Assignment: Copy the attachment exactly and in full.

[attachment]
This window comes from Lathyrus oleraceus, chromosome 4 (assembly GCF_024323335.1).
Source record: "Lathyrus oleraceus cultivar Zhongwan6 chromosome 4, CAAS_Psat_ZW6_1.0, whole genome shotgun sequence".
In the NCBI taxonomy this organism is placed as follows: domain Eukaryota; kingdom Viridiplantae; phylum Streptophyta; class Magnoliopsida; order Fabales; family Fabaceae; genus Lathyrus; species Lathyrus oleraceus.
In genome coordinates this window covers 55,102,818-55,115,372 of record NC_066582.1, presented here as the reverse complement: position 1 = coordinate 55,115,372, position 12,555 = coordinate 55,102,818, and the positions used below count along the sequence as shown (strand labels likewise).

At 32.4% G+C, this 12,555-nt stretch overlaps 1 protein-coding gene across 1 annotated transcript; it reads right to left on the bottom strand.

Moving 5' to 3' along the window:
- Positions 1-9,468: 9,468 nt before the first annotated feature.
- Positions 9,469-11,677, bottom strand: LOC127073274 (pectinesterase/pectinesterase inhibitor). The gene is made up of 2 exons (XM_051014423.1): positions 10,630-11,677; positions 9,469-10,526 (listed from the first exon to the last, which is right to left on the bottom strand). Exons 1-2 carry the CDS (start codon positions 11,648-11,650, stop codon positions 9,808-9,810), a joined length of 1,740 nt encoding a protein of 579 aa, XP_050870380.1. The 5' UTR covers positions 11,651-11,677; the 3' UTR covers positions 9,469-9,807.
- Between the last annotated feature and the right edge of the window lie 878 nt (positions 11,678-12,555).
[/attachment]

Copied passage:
This window comes from Lathyrus oleraceus, chromosome 4 (assembly GCF_024323335.1).
Source record: "Lathyrus oleraceus cultivar Zhongwan6 chromosome 4, CAAS_Psat_ZW6_1.0, whole genome shotgun sequence".
In the NCBI taxonomy this organism is placed as follows: domain Eukaryota; kingdom Viridiplantae; phylum Streptophyta; class Magnoliopsida; order Fabales; family Fabaceae; genus Lathyrus; species Lathyrus oleraceus.
In genome coordinates this window covers 55,102,818-55,115,372 of record NC_066582.1, presented here as the reverse complement: position 1 = coordinate 55,115,372, position 12,555 = coordinate 55,102,818, and the positions used below count along the sequence as shown (strand labels likewise).

At 32.4% G+C, this 12,555-nt stretch overlaps 1 protein-coding gene across 1 annotated transcript; it reads right to left on the bottom strand.

Moving 5' to 3' along the window:
- Positions 1-9,468: 9,468 nt before the first annotated feature.
- Positions 9,469-11,677, bottom strand: LOC127073274 (pectinesterase/pectinesterase inhibitor). The gene is made up of 2 exons (XM_051014423.1): positions 10,630-11,677; positions 9,469-10,526 (listed from the first exon to the last, which is right to left on the bottom strand). Exons 1-2 carry the CDS (start codon positions 11,648-11,650, stop codon positions 9,808-9,810), a joined length of 1,740 nt encoding a protein of 579 aa, XP_050870380.1. The 5' UTR covers positions 11,651-11,677; the 3' UTR covers positions 9,469-9,807.
- Between the last annotated feature and the right edge of the window lie 878 nt (positions 11,678-12,555).